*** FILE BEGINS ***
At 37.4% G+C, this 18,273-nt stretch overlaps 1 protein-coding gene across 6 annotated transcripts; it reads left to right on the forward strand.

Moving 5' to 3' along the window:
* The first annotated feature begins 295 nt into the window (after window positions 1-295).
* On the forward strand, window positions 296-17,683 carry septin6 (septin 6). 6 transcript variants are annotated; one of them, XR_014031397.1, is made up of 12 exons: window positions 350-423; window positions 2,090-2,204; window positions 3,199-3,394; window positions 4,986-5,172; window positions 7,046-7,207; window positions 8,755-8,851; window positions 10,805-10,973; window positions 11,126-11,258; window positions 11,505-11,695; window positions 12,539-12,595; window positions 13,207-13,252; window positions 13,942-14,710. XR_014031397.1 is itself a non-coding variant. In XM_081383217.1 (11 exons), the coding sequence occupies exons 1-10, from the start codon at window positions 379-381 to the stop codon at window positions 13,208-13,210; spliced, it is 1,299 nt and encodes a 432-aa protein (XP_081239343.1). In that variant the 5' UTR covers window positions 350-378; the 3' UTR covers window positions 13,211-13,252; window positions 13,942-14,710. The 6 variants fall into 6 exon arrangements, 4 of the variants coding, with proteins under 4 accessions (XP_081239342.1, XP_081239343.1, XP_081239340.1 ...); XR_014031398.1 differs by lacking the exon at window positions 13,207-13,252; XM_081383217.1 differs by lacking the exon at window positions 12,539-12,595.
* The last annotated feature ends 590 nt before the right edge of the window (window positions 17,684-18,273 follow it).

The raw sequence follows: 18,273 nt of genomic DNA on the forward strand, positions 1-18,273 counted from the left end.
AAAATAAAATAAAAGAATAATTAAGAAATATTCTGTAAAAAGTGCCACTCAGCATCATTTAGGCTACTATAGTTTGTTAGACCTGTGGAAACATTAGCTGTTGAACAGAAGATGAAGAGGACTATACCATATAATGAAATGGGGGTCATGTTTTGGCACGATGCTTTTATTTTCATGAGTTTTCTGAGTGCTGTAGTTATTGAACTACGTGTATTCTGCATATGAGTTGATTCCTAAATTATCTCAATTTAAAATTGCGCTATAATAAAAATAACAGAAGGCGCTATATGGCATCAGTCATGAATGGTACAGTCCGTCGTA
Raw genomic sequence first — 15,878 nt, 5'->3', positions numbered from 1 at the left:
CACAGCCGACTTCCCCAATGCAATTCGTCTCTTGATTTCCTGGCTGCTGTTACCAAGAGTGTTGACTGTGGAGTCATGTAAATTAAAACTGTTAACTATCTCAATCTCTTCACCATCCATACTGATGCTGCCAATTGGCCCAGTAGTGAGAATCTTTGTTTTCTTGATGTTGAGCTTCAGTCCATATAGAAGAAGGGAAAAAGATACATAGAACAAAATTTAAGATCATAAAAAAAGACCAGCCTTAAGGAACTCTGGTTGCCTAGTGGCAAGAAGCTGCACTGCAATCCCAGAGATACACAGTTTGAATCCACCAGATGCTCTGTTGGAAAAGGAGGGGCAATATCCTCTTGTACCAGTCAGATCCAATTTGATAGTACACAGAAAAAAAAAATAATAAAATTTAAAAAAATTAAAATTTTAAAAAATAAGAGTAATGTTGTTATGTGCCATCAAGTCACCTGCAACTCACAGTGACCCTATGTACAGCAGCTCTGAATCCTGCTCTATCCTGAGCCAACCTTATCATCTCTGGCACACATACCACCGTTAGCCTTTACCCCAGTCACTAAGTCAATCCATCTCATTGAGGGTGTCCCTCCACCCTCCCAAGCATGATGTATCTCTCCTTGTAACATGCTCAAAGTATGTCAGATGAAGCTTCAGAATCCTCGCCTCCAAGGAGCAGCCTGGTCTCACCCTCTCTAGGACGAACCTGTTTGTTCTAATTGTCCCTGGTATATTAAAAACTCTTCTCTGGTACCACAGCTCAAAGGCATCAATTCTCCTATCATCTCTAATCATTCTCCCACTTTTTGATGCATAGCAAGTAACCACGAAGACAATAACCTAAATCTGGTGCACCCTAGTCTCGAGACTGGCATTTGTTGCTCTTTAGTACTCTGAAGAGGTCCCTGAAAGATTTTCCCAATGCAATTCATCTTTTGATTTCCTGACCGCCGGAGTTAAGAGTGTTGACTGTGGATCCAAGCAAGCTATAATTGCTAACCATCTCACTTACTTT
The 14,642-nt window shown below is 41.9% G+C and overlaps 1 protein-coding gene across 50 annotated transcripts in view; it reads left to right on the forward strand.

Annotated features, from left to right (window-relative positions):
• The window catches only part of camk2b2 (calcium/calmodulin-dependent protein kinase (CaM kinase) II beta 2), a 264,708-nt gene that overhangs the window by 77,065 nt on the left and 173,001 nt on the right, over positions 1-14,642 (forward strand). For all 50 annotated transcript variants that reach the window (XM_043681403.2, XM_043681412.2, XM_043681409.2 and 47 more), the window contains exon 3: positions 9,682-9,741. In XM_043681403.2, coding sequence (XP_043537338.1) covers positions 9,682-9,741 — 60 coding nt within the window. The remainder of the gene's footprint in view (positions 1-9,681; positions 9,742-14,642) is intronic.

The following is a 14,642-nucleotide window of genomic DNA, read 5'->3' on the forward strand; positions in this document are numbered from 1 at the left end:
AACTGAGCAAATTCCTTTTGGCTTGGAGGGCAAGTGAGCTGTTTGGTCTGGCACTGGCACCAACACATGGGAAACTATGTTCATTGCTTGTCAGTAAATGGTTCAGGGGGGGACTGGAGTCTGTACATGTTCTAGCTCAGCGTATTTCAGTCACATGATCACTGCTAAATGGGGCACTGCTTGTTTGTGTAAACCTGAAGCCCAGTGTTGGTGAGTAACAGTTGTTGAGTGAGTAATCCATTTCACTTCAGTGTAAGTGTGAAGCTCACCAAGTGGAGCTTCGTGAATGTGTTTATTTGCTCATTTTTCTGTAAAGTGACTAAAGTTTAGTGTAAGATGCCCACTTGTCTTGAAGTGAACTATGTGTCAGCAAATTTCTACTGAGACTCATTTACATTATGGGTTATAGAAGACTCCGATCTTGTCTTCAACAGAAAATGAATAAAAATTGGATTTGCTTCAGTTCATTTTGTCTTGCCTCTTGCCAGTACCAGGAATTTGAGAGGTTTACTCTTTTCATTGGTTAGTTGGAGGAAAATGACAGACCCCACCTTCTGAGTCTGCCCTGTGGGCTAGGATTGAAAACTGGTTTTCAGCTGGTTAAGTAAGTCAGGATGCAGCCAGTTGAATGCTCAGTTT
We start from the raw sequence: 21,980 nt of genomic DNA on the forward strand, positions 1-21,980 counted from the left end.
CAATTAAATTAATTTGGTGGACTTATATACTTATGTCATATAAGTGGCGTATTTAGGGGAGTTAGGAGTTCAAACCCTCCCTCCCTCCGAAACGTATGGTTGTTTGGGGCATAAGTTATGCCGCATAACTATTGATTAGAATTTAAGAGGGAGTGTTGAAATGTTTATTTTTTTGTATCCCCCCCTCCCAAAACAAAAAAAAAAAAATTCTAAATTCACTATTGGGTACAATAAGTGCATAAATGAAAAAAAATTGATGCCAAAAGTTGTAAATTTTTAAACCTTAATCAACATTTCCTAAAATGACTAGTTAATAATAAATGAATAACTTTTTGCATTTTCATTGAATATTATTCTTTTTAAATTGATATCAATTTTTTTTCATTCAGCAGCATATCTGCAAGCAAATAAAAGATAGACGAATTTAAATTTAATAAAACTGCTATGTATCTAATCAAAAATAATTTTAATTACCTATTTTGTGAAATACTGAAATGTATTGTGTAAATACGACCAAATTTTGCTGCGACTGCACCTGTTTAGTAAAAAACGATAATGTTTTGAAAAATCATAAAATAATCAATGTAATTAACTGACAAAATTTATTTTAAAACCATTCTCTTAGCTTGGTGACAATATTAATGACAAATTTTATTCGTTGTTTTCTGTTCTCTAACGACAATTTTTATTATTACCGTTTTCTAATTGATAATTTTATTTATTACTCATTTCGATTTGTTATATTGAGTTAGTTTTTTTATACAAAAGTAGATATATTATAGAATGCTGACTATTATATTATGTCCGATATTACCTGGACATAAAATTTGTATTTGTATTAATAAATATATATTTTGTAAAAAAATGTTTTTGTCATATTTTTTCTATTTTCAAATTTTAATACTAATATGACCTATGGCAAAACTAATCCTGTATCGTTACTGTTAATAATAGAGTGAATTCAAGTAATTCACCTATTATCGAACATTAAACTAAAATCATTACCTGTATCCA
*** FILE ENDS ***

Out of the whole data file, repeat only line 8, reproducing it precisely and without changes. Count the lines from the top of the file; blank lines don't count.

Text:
Raw genomic sequence first — 15,878 nt, 5'->3', positions numbered from 1 at the left: